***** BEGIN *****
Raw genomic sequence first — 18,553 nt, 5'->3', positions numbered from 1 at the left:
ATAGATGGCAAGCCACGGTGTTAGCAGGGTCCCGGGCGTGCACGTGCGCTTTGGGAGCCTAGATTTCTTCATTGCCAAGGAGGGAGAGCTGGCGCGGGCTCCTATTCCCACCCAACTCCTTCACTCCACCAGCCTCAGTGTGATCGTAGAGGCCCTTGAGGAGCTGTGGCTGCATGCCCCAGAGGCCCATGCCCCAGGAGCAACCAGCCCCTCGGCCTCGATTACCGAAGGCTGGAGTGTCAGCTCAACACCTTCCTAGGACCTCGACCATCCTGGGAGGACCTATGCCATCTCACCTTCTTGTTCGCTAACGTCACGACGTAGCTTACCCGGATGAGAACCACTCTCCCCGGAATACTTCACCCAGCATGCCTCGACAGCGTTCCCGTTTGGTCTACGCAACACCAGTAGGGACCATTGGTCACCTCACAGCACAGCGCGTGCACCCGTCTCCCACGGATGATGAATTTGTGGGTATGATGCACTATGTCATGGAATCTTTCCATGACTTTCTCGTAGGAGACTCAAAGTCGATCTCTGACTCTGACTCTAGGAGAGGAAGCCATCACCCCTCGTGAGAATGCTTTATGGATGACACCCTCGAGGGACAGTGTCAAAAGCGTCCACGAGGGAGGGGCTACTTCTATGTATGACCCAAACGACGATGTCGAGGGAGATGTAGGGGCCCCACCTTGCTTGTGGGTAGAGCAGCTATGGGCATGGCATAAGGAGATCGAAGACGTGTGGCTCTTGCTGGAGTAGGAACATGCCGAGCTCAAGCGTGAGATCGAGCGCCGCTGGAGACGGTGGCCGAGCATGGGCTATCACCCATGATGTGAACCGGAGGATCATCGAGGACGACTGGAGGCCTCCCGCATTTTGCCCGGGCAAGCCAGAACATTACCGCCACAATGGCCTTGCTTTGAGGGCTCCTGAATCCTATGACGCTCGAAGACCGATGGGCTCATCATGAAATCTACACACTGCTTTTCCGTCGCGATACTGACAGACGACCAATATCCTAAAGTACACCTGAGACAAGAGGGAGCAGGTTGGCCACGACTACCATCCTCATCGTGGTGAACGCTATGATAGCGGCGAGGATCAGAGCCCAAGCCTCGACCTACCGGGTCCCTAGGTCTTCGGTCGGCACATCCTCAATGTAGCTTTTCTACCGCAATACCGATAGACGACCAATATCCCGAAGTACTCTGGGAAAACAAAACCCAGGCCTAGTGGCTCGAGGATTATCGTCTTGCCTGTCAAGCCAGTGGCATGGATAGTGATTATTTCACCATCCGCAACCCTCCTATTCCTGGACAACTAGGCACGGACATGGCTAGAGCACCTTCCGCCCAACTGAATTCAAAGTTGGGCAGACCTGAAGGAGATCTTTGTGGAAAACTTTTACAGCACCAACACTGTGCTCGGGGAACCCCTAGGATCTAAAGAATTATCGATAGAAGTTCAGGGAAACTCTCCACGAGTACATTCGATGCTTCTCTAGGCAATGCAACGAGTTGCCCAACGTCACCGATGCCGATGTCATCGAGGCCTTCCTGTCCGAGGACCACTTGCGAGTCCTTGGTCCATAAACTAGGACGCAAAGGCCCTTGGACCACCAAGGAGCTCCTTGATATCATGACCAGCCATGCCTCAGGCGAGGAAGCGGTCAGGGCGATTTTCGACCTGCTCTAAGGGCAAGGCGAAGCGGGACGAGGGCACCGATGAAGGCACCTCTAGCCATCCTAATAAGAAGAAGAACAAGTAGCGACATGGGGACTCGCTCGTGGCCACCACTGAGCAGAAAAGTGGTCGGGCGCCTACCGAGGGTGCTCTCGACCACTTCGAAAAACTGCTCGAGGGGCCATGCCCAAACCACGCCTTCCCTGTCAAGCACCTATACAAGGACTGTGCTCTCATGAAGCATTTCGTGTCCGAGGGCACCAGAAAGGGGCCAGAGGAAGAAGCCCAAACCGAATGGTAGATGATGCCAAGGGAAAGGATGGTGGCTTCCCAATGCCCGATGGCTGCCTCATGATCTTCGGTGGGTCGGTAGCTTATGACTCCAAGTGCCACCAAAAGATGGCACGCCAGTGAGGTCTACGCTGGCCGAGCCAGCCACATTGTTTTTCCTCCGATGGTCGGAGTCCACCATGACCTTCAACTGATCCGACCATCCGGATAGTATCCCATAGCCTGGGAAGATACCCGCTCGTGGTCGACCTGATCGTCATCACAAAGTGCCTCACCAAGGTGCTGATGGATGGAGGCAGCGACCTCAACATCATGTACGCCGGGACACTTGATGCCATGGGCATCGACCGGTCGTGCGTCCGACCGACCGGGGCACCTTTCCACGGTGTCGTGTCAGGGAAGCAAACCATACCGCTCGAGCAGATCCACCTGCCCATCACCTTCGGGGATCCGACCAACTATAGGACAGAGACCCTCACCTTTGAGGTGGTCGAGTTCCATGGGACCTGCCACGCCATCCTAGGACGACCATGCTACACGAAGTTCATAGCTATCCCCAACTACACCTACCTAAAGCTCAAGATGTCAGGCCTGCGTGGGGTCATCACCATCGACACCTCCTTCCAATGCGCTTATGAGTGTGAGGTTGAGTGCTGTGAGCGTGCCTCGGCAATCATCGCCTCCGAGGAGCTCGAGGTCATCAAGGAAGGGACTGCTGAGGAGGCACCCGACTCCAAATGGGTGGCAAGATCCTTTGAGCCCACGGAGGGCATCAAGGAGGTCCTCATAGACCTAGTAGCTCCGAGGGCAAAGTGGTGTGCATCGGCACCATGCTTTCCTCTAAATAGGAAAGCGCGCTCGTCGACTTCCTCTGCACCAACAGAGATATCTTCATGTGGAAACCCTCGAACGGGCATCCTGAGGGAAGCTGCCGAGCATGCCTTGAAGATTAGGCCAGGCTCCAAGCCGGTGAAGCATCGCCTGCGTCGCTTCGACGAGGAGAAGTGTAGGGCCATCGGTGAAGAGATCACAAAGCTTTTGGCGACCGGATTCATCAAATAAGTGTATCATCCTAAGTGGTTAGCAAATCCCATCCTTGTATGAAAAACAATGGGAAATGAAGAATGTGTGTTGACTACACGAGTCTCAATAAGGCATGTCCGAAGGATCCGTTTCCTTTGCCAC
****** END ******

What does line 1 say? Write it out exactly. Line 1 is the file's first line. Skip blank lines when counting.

Raw genomic sequence first — 18,553 nt, 5'->3', positions numbered from 1 at the left: